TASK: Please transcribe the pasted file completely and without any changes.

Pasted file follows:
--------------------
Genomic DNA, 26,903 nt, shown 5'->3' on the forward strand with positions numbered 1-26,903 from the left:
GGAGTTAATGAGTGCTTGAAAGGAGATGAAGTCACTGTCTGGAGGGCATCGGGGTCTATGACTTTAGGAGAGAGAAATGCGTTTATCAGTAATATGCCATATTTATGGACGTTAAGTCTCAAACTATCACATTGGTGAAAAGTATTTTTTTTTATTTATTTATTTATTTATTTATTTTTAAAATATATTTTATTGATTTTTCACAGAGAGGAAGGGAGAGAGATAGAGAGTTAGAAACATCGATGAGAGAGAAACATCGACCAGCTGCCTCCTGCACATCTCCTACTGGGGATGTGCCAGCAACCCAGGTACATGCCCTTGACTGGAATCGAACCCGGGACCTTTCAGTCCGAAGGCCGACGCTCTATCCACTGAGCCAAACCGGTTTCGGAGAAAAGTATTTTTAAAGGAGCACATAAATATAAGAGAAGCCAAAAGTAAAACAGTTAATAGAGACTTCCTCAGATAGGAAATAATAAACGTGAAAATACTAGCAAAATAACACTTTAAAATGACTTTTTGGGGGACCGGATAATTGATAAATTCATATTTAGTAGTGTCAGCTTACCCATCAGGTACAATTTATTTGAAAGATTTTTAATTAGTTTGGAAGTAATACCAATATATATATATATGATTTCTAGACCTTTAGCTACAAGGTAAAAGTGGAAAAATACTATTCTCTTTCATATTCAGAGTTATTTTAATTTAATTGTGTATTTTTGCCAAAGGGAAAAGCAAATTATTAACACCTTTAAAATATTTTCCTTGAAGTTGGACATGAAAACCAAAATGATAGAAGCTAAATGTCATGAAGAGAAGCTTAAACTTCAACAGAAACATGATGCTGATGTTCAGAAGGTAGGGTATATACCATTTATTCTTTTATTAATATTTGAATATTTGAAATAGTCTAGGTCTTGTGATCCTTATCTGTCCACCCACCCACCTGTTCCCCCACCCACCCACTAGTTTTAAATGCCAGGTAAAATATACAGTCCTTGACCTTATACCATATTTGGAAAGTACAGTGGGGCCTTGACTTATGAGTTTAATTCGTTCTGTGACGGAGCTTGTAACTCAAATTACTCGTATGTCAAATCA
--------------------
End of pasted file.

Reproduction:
Genomic DNA, 26,903 nt, shown 5'->3' on the forward strand with positions numbered 1-26,903 from the left:
GGAGTTAATGAGTGCTTGAAAGGAGATGAAGTCACTGTCTGGAGGGCATCGGGGTCTATGACTTTAGGAGAGAGAAATGCGTTTATCAGTAATATGCCATATTTATGGACGTTAAGTCTCAAACTATCACATTGGTGAAAAGTATTTTTTTTTATTTATTTATTTATTTATTTATTTTTAAAATATATTTTATTGATTTTTCACAGAGAGGAAGGGAGAGAGATAGAGAGTTAGAAACATCGATGAGAGAGAAACATCGACCAGCTGCCTCCTGCACATCTCCTACTGGGGATGTGCCAGCAACCCAGGTACATGCCCTTGACTGGAATCGAACCCGGGACCTTTCAGTCCGAAGGCCGACGCTCTATCCACTGAGCCAAACCGGTTTCGGAGAAAAGTATTTTTAAAGGAGCACATAAATATAAGAGAAGCCAAAAGTAAAACAGTTAATAGAGACTTCCTCAGATAGGAAATAATAAACGTGAAAATACTAGCAAAATAACACTTTAAAATGACTTTTTGGGGGACCGGATAATTGATAAATTCATATTTAGTAGTGTCAGCTTACCCATCAGGTACAATTTATTTGAAAGATTTTTAATTAGTTTGGAAGTAATACCAATATATATATATATGATTTCTAGACCTTTAGCTACAAGGTAAAAGTGGAAAAATACTATTCTCTTTCATATTCAGAGTTATTTTAATTTAATTGTGTATTTTTGCCAAAGGGAAAAGCAAATTATTAACACCTTTAAAATATTTTCCTTGAAGTTGGACATGAAAACCAAAATGATAGAAGCTAAATGTCATGAAGAGAAGCTTAAACTTCAACAGAAACATGATGCTGATGTTCAGAAGGTAGGGTATATACCATTTATTCTTTTATTAATATTTGAATATTTGAAATAGTCTAGGTCTTGTGATCCTTATCTGTCCACCCACCCACCTGTTCCCCCACCCACCCACTAGTTTTAAATGCCAGGTAAAATATACAGTCCTTGACCTTATACCATATTTGGAAAGTACAGTGGGGCCTTGACTTATGAGTTTAATTCGTTCTGTGACGGAGCTTGTAACTCAAATTACTCGTATGTCAAATCA